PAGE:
This remark is of extreme importance in quaternions, for, as we shall soon see, the Commutative Law does not generally apply to the factors of a product.

We have also, by §§ 47, 48,

q = Tq Uq = Uq Tq,

where, as before, Tq depends merely on the relative lengths of a and B, and Uq depends solely on their directions.

Thus, if a, and B, be vectors of unit length parallel to a and B

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As will soon be shewn, when a is perpendicular to B, the versor of the quotient is quadrantal, i. e. it is a unit-vector.

50.] We must now carefully notice that the quaternion which is the quotient when ẞ is divided by a in no way depends upon the absolute lengths, or directions, of these vectors. Its value will remain unchanged if we substitute for them any other pair of vectors which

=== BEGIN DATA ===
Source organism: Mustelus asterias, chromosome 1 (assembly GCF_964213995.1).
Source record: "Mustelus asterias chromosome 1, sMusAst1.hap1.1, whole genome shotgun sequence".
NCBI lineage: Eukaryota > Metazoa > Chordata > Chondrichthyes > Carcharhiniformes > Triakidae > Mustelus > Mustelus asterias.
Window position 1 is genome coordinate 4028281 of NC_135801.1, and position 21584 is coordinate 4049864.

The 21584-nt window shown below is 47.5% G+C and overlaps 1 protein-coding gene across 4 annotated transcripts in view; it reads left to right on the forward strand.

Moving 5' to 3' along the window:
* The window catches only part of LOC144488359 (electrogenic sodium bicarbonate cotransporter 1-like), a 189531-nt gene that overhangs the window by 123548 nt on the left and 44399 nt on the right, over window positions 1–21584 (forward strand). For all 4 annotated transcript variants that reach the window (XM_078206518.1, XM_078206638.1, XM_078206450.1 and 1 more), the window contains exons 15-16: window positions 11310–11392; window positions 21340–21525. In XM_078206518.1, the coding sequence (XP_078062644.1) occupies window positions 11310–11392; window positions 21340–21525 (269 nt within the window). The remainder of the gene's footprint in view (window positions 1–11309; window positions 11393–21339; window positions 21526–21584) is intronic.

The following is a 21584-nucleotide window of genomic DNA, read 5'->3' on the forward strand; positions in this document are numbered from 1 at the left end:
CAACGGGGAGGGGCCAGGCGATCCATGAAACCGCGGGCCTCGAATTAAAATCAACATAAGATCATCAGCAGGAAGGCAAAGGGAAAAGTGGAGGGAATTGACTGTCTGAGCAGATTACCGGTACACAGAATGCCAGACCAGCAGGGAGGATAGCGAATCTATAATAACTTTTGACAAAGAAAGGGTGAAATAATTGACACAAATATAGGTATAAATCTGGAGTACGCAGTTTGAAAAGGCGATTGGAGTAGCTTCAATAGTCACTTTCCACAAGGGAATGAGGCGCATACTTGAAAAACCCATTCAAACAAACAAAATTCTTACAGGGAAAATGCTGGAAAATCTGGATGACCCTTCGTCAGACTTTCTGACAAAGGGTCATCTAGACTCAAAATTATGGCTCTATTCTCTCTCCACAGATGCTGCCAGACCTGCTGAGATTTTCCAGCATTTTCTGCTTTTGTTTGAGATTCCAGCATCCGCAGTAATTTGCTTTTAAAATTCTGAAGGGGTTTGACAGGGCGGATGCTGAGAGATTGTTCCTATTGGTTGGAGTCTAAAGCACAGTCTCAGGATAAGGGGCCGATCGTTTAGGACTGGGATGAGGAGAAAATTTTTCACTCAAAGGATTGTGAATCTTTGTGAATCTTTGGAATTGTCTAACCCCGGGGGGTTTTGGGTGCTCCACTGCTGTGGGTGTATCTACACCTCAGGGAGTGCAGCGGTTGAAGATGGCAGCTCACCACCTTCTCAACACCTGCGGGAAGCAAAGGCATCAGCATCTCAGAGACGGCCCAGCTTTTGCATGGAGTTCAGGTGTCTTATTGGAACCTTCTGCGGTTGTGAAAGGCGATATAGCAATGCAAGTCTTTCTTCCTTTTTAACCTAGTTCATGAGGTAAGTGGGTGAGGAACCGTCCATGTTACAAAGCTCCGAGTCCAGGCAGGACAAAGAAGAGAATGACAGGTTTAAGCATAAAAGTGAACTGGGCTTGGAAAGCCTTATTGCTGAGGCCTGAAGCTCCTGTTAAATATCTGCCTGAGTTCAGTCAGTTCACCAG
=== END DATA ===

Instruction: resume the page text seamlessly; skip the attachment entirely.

and

(1) have their lengths in the same ratio,

(2) have their common plane the same or parallel,
(3) make the same angle with each other.

Thus in the annexed figure

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(2) plane 40B parallel to plane à ̧О1В1,
(3) LAOB =

[Equality of angles is understood to include similarity in direction. Thus the rotation about an upward axis is negative (or right-handed) from OA to OB, and also from O̟11 to O̟1 В1.]

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51.] The Reciprocal of a quaternion q is defined by the equation,

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and each member of the equation is evidently equal to a.